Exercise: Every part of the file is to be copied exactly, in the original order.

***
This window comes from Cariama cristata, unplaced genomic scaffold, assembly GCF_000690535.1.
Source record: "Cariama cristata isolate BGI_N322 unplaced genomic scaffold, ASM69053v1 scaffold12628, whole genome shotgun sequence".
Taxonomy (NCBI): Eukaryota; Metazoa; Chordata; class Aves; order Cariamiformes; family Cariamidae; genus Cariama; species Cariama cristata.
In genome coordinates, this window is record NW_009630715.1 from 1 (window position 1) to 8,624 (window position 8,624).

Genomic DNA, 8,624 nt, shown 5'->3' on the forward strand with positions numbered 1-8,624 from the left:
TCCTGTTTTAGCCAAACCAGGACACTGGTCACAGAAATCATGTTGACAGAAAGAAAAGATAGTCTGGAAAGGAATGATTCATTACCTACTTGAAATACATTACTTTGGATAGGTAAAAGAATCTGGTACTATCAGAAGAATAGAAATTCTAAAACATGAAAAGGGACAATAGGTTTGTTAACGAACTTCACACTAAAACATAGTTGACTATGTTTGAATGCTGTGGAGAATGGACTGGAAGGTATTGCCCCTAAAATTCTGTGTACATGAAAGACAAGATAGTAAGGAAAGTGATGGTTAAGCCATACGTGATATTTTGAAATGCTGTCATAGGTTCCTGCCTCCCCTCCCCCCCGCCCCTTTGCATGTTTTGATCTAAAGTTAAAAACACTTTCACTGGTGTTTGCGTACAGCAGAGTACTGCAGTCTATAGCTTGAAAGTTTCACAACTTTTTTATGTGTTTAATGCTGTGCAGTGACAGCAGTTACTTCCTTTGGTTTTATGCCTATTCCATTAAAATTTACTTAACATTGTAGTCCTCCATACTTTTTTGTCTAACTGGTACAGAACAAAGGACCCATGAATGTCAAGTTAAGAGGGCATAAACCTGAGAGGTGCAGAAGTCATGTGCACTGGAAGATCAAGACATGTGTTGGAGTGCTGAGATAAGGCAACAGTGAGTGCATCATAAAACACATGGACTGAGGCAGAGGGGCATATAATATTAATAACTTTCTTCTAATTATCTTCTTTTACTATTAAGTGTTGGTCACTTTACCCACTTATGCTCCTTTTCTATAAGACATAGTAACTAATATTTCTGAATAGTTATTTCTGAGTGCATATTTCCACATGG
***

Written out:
This window comes from Cariama cristata, unplaced genomic scaffold, assembly GCF_000690535.1.
Source record: "Cariama cristata isolate BGI_N322 unplaced genomic scaffold, ASM69053v1 scaffold12628, whole genome shotgun sequence".
Taxonomy (NCBI): Eukaryota; Metazoa; Chordata; class Aves; order Cariamiformes; family Cariamidae; genus Cariama; species Cariama cristata.
In genome coordinates, this window is record NW_009630715.1 from 1 (window position 1) to 8,624 (window position 8,624).

Genomic DNA, 8,624 nt, shown 5'->3' on the forward strand with positions numbered 1-8,624 from the left:
TCCTGTTTTAGCCAAACCAGGACACTGGTCACAGAAATCATGTTGACAGAAAGAAAAGATAGTCTGGAAAGGAATGATTCATTACCTACTTGAAATACATTACTTTGGATAGGTAAAAGAATCTGGTACTATCAGAAGAATAGAAATTCTAAAACATGAAAAGGGACAATAGGTTTGTTAACGAACTTCACACTAAAACATAGTTGACTATGTTTGAATGCTGTGGAGAATGGACTGGAAGGTATTGCCCCTAAAATTCTGTGTACATGAAAGACAAGATAGTAAGGAAAGTGATGGTTAAGCCATACGTGATATTTTGAAATGCTGTCATAGGTTCCTGCCTCCCCTCCCCCCCGCCCCTTTGCATGTTTTGATCTAAAGTTAAAAACACTTTCACTGGTGTTTGCGTACAGCAGAGTACTGCAGTCTATAGCTTGAAAGTTTCACAACTTTTTTATGTGTTTAATGCTGTGCAGTGACAGCAGTTACTTCCTTTGGTTTTATGCCTATTCCATTAAAATTTACTTAACATTGTAGTCCTCCATACTTTTTTGTCTAACTGGTACAGAACAAAGGACCCATGAATGTCAAGTTAAGAGGGCATAAACCTGAGAGGTGCAGAAGTCATGTGCACTGGAAGATCAAGACATGTGTTGGAGTGCTGAGATAAGGCAACAGTGAGTGCATCATAAAACACATGGACTGAGGCAGAGGGGCATATAATATTAATAACTTTCTTCTAATTATCTTCTTTTACTATTAAGTGTTGGTCACTTTACCCACTTATGCTCCTTTTCTATAAGACATAGTAACTAATATTTCTGAATAGTTATTTCTGAGTGCATATTTCCACATGG